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From Chris Olston <ols...@yahoo-inc.com>
Subject Re: Algebraic UDFs in Pig
Date Tue, 16 Dec 2008 19:23:34 GMT
You could have the abstract class do:

> exec {
>    initial();
>    final();
> }

so that by default the code paths are the same, and let subclasses override
that method if they want to do a specific performance optimization.

-Chris


On 12/16/08 10:11 AM, "Alan Gates" <gates@yahoo-inc.com> wrote:

> +1 for 1.  We definitely want to enable the performance
> optimizations.  And the Con listed for one (double code
> implementations) is minimal in the cases where the writer isn't going
> to make performance optimizations because exec() can be done as:
> 
> exec {
>    initial();
>    final();
> }
> 
> This is a very minor burden.
> 
> Alan.
> 
> On Dec 15, 2008, at 10:52 AM, Pradeep Kamath wrote:
> 
>> Hi,
>> 
>>   Currently the Algebraic interface allows a UDF writer to have an
>> Initial, Intermediate and Final class (each of which should implement
>> EvalFunc). The idea is that the UDF can be called in stages -
>> Initial.exec() in the map, Intermediate.exec() in the combiner and
>> Final.exec() in the Reduce. The UDF (say COUNT) which implements
>> Algebraic, also extends EvalFunc. This means that it has an exec()
>> method. Currently Pig calls this exec() method at the top level
>> when the
>> UDF is not "combinable". When it is "combinable", Pig currently calls
>> Initial.exec() in the combine and Final.exec() in the Reduce. I
>> will be
>> changing the "combinable" case to call Initial.exec() in the map,
>> Intermediate.exec() in the combine and Final.exec() in the reduce as
>> part of https://issues.apache.org/jira/browse/PIG-563.
>> 
>> 
>> 
>> There are two options for the Non combinable case:
>> 
>> 1)       The way it is described above - top level UDF's exec() is
>> called when combiner is not used and if combiner is used,
>> Initial.exec()
>> is called in the map, Intermediate.exec() in the combine and
>> Final.exec() in the reduce.
>> 
>> *         Pros:
>> 
>> a.       Initial.exec() can be optimized with the knowledge that it is
>> only called in the map. For example, in UDFs like COUNT, since
>> Initial.exec() is always going to be called in map, the implementation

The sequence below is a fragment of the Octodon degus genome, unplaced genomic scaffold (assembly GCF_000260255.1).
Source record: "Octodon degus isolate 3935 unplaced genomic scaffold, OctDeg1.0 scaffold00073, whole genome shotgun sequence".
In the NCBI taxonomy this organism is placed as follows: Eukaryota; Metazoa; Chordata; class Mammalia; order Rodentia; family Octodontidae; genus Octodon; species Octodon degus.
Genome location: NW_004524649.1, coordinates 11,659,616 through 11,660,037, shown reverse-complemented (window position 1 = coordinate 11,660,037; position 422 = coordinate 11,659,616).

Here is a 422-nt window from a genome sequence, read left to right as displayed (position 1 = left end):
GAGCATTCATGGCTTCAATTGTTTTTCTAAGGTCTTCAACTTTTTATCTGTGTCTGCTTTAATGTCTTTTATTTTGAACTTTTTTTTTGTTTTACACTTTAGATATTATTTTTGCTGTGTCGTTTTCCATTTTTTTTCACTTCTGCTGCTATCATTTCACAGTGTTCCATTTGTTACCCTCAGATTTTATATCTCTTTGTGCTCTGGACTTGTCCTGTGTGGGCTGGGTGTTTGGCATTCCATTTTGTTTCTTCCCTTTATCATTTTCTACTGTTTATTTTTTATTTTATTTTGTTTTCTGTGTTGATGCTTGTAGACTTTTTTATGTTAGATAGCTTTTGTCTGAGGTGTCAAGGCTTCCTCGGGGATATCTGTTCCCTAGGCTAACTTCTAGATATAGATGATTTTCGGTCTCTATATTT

>> can be optimized to simply emit Integer 1.
>> 
>> *         Cons:
>> 
>> a.       UDF writer has to potentially write two different code
>> paths -
>> one where UDF.exec() computes the result completely in the reduce()
>> and
>> another where Initial.exec(), Intermediate.exec() and Final.exec()
>> compute the result in parts in the map, combine and reduce
>> respectively.
>> 
>> 
>> 
>> 2)       If a UDF implements Algebraic, Pig will have to guarantee
>> that
>> Initial.exec() will be called and later Final.exec() will be
>> called. If
>> the UDF is combinable, these will be called from map and reduce
>> respectively and Intermediate.exec() will be called from the
>> combine. If
>> the UDF is NOT combinable, Initial.exec() will be called first in the
>> reduce, then its output will be put in a bag and supplied to a call of
>> the Final.exec(). In both the cases the top level exec() of the UDF
>> will
>> never be called.
>> 
>> *         Pros:
>> 
>> a.       The guarantee that Initial.exec() and Final.exec() are called
>> in both combinable and non combinable cases.
>> 
>> *         Cons:
>> 
>> a.       The UDF writer has to give a dummy implementation for
>> UDF.exec() to satisfy the EvalFunc interface though UDF.exec() is
>> never
>> called.
>> 
>> b.       UDF writer should make sure the Initial.exec() and
>> Final.exec()
>> work in both the combinable and non combinable cases.
>> 
>> c.       There are performance penalties - in the combinable case, the
>> Initial.exec() cannot be optimized since there is no guarantee that it
>> is always called in the map. In the non combinable case, the call to
>> Initial.exec() will contain all input and hence the result can be
>> computed in that call itself. Despite this, Pig will have to take the
>> result of Initial.exec(), put it in a bag and call Final.exec() which
>> can be highly inefficient.
>> 
>> 
>> 
>> I would vote for option 1 since it is much better from a performance
>> angle.
>> 
>> 
>> 
>> Please provide Comments/Suggestions on the proposal.
>> 
>> 
>> 
>> Thanks,
>> 
>> Pradeep
>> 
>> 
>> 
> 

--
Christopher Olston, Ph.D.
Sr. Research Scientist
Yahoo! Research





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